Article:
• The full transcript of Jeff Flake’s retirement speech. “None of this is normal,” Flake said. “And what do we, as United States senators, have to say about it? The principles that underlie our politics, the values of our founding, are too vital to our identity and survival to allow them to be compromised by the requirements of politics, because politics can make us silent when we should speak and silence can equal complicity.” (Vox)

6/ Mitch McConnell and John McCain praised Flake's speech, while Sarah Huckabee Sanders characterized it as "petty," adding: "I don't think Sen Flake’s language was befitting of the Senate floor." (The Hill / CNN)

7/ A two-person Montana utility company linked to the Trump administration won a $300 million contract to repair Puerto Rico's electrical infrastructure. The private-equity firm that finances Whitefish Energy was founded by Joe Colonnetta, who contributed $20,000 to the Trump Victory PAC during the general election, $2,700 to Trump’s primary election campaign, $2,700 to Trump’s general election campaign, and a total of $30,700 to the Republican National Committee in 2016. Whitefish Energy is also located in the hometown of Interior Secretary Ryan Zinke, who is friends with the Whitefish CEO Andy Techmanski. (Washington Post / The Daily Beast)

  • Zinke funneled millions to questionable PACs. The Interior secretary has helped raise money for political operatives that some Republicans accuse of collecting donations from conservative voters while doing little for their cause. (Politico)

8/ Trump has personally attacked 1 in 5 Republican senators: Bob Corker, Ted Cruz, Jeff Flake, Lindsey Graham, Dean Heller, John McCain, Mitch McConnell, Lisa Murkowski, Rand Paul, Marco Rubio, and Ben Sasse have all drawn Trump's ire. Republicans hold a 52-48 advantage in the Senate and can only afford to lose two votes on any piece of legislation. (CNN)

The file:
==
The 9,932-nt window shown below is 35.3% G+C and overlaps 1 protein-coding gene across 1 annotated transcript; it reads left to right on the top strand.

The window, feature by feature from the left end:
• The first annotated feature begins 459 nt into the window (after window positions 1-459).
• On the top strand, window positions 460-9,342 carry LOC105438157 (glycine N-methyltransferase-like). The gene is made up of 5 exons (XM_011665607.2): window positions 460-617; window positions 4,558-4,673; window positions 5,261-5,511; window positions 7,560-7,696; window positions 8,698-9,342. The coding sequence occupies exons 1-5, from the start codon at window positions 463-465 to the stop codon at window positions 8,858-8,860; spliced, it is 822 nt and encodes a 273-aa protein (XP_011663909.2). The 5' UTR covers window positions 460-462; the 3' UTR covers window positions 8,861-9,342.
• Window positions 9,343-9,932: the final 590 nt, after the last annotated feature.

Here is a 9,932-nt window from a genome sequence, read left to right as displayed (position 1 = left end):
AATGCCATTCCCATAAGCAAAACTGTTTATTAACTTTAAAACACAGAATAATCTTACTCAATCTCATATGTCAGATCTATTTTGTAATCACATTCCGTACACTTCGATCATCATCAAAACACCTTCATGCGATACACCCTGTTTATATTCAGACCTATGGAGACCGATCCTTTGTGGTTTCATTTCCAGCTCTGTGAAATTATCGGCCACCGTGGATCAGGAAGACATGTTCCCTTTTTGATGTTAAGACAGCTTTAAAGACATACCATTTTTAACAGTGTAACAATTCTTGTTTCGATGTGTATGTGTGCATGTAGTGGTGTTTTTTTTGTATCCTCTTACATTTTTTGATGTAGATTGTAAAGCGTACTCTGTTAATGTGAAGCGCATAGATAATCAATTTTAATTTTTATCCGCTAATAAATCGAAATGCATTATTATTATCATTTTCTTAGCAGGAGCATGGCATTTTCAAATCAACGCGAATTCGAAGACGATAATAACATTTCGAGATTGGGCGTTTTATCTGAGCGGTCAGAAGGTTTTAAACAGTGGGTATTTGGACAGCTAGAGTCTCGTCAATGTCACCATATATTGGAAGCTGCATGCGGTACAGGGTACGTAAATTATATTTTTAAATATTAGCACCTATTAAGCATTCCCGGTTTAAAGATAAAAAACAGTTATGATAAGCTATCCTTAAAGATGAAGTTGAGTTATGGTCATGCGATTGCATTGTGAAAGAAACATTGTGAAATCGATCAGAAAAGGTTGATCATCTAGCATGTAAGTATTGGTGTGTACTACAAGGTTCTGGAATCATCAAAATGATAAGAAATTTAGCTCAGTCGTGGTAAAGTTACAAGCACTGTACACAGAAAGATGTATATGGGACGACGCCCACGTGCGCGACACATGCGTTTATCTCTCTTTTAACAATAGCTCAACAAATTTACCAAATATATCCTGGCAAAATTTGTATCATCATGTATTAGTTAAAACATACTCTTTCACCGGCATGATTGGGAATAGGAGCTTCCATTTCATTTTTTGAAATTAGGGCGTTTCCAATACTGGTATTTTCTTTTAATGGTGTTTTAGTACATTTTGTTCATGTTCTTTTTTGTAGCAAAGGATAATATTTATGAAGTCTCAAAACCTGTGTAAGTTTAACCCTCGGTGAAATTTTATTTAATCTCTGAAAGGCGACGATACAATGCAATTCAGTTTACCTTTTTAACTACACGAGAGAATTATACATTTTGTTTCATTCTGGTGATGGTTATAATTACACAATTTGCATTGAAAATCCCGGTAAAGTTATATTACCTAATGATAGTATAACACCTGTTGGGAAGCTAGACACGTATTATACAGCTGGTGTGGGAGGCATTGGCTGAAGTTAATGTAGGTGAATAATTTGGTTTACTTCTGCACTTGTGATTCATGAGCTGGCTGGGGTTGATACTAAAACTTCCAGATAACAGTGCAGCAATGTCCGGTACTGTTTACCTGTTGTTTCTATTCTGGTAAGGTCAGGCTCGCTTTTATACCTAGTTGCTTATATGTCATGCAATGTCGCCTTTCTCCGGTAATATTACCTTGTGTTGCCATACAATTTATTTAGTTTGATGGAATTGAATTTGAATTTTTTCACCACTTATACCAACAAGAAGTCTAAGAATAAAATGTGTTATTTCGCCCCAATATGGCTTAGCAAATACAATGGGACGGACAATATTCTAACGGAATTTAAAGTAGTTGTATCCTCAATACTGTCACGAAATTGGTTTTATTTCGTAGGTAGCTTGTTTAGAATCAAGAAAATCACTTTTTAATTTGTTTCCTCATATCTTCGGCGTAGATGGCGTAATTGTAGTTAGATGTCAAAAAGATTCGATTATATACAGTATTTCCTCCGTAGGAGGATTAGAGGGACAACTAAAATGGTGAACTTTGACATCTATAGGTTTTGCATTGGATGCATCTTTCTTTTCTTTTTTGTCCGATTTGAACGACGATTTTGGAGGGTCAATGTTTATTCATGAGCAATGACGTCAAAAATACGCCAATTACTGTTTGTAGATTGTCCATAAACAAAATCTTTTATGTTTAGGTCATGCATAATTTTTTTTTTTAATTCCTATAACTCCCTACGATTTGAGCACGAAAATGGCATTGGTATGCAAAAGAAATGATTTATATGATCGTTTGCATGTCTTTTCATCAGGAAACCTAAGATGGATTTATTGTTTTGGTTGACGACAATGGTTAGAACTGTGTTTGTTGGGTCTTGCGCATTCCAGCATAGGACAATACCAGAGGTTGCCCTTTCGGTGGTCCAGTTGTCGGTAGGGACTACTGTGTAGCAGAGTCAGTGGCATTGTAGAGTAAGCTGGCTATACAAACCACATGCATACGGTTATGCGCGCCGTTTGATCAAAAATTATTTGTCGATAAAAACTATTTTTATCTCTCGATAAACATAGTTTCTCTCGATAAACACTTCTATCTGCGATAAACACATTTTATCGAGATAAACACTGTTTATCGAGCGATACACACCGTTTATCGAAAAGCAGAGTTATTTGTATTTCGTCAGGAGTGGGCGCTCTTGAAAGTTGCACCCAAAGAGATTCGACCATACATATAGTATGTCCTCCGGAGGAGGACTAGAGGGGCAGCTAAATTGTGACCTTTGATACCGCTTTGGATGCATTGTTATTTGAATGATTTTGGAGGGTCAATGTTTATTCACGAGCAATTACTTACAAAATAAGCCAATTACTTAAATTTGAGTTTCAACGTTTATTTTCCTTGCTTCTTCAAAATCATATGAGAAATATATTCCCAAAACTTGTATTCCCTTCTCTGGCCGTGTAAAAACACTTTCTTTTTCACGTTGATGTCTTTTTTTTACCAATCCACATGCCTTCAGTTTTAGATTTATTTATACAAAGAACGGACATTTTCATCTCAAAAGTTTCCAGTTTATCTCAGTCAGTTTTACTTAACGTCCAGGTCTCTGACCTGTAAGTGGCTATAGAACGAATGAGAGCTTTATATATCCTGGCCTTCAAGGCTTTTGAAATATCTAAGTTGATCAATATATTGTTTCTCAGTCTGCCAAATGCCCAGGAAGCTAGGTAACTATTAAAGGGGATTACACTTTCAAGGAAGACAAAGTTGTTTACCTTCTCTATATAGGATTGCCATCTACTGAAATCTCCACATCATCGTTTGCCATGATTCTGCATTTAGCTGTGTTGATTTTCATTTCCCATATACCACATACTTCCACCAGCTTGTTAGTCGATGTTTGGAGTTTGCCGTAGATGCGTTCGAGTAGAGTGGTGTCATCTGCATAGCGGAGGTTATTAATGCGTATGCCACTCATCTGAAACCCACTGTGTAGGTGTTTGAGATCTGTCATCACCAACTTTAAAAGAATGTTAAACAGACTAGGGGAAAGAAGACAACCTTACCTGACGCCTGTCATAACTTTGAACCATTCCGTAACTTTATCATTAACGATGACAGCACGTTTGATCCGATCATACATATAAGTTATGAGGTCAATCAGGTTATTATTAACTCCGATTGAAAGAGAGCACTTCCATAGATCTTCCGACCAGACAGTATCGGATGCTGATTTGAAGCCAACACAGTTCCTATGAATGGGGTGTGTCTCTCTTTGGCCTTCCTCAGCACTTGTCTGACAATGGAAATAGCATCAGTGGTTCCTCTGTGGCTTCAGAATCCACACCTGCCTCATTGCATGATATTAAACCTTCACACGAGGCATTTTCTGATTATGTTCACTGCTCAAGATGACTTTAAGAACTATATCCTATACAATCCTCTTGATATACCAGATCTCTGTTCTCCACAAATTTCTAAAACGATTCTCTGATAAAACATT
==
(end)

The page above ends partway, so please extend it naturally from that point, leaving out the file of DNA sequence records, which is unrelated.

9/ Trump's personal lawyer met with the House Intelligence Committee today. Michael Cohen emailed Putin's spokesman, Dmitry Peskov, during the presidential campaign seeking help getting a Trump Tower built in Moscow. Peskov said he never responded to the email. (NBC News)

10/ The Trump administration will allow refugees admission from all countries, but with new rules to better vet applicants. Refugee admissions had been halted in June for 120 days as part of Trump's travel ban. The administration will now collect more personal data, such as names of family members and places of employment, as well as mine social media posts. (Wall Street Journal)

poll/ 55% of white Americans believe they face discrimination, although only 19% of white people say they have been personally discriminated against when apply for a job. (NPR)

poll/ 35% of Americans feel that diversity initiatives have left out white men. Of that group, 62% said they thought white men were missing promotions and other advancement opportunities. (Washington Post)